Java.next: Common ground in Groovy, Scala, and Clojure, Part 2

Learn how the Java.next languages reduce boilerplate and complexity

Common complaints about the Java language concern excessive ceremony for simple tasks and defaults that are sometimes confusing. All three of the Java.next languages take more sensible approaches in those areas. This installment of Java.next shows how Groovy, Scala, and Clojure smooth out the Java language's rough edges.

06 May 2013 - Per author request, added information about syntactic sugar in Listing 9 and its introductory information.

14 May 2013 - Added a link to "Common ground in Groovy, Scala, and Clojure, Part 3" in Resources.

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Neal Ford, Director / Software Architect / Meme Wrangler, ThoughtWorks Inc.

Neal FordNeal Ford is Director, Software Architect, and Meme Wrangler at ThoughtWorks, a global IT consultancy. He is also the designer and developer of applications, instructional materials, magazine articles, courseware, and video/DVD presentations, and he is the author or editor of books spanning a variety of technologies, including the most recent Presentation Patterns. He focuses on designing and building large-scale enterprise applications. He is also an internationally acclaimed speaker at developer conferences worldwide. Check out his website.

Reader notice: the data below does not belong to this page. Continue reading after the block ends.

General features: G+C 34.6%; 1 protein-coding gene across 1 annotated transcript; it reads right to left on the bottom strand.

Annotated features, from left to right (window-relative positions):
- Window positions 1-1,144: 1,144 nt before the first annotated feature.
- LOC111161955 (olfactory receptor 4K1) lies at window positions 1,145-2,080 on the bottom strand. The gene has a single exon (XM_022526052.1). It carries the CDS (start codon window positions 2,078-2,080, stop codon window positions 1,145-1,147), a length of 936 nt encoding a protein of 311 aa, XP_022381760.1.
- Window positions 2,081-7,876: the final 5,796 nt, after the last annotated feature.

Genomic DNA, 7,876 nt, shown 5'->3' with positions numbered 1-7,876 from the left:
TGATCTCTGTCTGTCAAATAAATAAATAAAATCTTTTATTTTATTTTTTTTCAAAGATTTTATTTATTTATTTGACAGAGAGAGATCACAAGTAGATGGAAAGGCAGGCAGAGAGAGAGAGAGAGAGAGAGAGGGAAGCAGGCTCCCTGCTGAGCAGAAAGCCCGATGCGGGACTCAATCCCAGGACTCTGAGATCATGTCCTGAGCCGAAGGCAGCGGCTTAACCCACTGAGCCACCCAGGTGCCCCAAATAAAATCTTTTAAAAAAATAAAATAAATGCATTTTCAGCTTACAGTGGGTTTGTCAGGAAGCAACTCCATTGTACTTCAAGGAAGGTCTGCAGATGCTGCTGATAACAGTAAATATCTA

14 May 2013 (First published 16 April 2013)

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The Java programming language emerged under constraints that are different from the conditions that developers face today. In particular, the primitive types in the Java language exist because of the performance and memory constraints of mid-1990s hardware. Since then the Java language evolved to autobox much of the pain away, but the Java.next languages — Groovy, Scala, and Clojure — go a step further toward removing inconsistencies and friction throughout each language.

In this installment, I show how the Java.next languages do away with some common Java limitations, both in syntax and in default behavior. The first limitation to go is the presence of primitive data types.